Imagine a world in which important, top-level policy decisions, such as those regarding nuclear power, higher education or foreign relations were made on the basis of real discussion focused on real facts. In these conversations, hype would be washed away, moderate majorities would probably find more voice, and (hopefully) better decisions would be made – with less residual acrimony and polarization.


John Lennon’s “Imagine” material? I don’t think so.


Working with a group of very serious-minded, yet somewhat playful, coauthors, we envisioned a way to engage the public in such conversations through combining elements of public participation, the power of games, and the capacities of the internet.


In “A Game of Negotiation”,   Christopher Honeyman, Peter Adler, Colin Rule, Roger Strelow, Chittu Nagarajan and I describe the Deliberation Engine, and how this game platform can serve to engage the public on important issues and reach meaningful results. Could this be implemented in practice? We think it could: The technology exists, and augmented with expertise from the negotiation and dispute resolution fields as well as other disciplines (such as collaborative government, game design, and others) could be put to work. We’re hoping to raise this gauntlet ourselves, but we wouldn't mind cooperation, or even competition, in helping us get public conversations back on the track they should be on. Along the road to such big-picture achievements, this notion should be of interest to teachers of negotiation and dispute resolution, some of whom have already agreed for their classrooms to provide  early adopters and participants.

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Comment by John C. Turley on September 1, 2013 at 8:45pm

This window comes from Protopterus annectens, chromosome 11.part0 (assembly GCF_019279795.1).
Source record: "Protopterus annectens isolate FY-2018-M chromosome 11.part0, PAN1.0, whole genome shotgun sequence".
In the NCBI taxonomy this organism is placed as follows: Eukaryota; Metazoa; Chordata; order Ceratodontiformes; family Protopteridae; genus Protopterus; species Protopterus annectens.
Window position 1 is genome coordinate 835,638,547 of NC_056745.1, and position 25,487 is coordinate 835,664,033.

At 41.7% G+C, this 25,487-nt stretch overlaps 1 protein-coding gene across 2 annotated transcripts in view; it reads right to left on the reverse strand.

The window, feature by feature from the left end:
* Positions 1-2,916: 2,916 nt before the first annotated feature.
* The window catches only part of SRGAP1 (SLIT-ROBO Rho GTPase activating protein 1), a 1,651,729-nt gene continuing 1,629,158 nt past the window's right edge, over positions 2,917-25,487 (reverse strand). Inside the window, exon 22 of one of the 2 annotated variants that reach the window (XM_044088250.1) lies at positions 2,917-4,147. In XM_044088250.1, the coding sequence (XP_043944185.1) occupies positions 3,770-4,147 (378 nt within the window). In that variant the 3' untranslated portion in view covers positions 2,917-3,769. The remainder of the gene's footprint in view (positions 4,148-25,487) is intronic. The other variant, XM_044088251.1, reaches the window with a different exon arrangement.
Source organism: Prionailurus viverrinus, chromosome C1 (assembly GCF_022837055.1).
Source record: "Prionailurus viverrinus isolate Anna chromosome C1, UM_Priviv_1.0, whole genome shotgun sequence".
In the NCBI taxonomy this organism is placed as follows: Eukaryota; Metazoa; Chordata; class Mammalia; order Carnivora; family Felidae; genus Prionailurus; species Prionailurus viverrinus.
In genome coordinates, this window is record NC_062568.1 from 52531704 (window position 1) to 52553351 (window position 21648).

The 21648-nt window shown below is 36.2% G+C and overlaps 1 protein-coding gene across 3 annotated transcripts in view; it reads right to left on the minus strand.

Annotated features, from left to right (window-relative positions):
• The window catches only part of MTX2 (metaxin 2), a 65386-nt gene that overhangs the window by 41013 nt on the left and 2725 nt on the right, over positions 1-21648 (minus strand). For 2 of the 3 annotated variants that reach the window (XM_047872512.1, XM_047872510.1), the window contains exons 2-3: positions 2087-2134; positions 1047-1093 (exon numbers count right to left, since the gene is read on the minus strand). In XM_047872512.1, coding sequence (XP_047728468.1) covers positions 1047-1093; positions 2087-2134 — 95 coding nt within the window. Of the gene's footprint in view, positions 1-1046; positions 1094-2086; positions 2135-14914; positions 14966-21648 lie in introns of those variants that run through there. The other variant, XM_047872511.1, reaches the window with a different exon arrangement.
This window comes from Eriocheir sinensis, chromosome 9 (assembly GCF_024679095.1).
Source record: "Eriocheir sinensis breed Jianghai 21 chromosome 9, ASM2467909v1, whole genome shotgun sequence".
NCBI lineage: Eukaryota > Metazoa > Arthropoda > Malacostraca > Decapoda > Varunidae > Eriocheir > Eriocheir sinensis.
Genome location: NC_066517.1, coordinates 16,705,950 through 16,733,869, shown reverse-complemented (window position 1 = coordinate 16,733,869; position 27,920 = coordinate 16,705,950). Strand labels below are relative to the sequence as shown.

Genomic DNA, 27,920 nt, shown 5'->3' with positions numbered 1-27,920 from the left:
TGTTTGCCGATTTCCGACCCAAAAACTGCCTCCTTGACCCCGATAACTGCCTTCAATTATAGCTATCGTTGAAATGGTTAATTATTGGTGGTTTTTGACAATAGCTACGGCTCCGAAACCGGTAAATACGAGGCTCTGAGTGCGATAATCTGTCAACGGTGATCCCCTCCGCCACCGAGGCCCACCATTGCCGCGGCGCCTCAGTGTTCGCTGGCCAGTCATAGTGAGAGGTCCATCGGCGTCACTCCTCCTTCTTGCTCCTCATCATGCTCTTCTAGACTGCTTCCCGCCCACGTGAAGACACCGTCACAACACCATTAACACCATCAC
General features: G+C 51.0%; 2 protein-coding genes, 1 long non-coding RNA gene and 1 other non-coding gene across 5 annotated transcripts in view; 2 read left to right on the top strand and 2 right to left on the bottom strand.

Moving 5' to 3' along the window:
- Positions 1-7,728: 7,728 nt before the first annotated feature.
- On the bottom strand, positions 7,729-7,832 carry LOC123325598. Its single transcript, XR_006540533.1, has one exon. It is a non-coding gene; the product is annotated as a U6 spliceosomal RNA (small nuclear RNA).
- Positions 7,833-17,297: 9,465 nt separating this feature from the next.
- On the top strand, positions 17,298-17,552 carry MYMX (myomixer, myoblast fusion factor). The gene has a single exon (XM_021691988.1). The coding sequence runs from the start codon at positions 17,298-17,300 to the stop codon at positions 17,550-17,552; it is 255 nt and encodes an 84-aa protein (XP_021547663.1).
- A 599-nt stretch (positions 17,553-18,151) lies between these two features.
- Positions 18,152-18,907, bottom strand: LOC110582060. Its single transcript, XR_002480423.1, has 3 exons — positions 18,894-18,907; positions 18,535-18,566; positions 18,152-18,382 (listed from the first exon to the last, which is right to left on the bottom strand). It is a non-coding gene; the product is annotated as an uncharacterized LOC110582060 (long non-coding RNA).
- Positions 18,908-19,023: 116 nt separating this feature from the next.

At Regroup Advisors, we deploy a business model that incorporates mediation and collaborative consulting as integrated methods to increase client performance, productivity, and business process improvement as measured by the client's success criteria.  We evaluate scenarios including new products and services through our collaborative laboratory to provide the client with real-time feedback

With further study, I envision the "Deliberation Engine" as an offering by consultants such as us to provide a war game simulation for clients involved in M&A or any of our core offerings that are part of a large corporate engagement. This might be a next step prior to our final consultative recommendations. The focus on the unvarnished truth and standardized facts is appealing since this is what the parties need to know in a M&A scenario where we would include mediation and collaborative teambuilding.  I further see an application with strategic sales training as offered by the main companies that focus at the CXO levels for consultative solutions to complex issues. 

Finally, there is application with the current diplomatic situation in Syria.  The President and members of Congress might be prime candidates to put the "Deliberation Engine" through its paces.  I'll follow through with Noam to expand upon my comments.


Comment by Noam Ebner on September 2, 2013 at 4:57am

Thanks for this John! those are certainly possible applications of the Engine. Although, I'll note - the president has yet to call. But in its essence - it can provide a very healthy decisionmaking tool for precisely this kind of situation, where it's so hard to tell between hype and reality.


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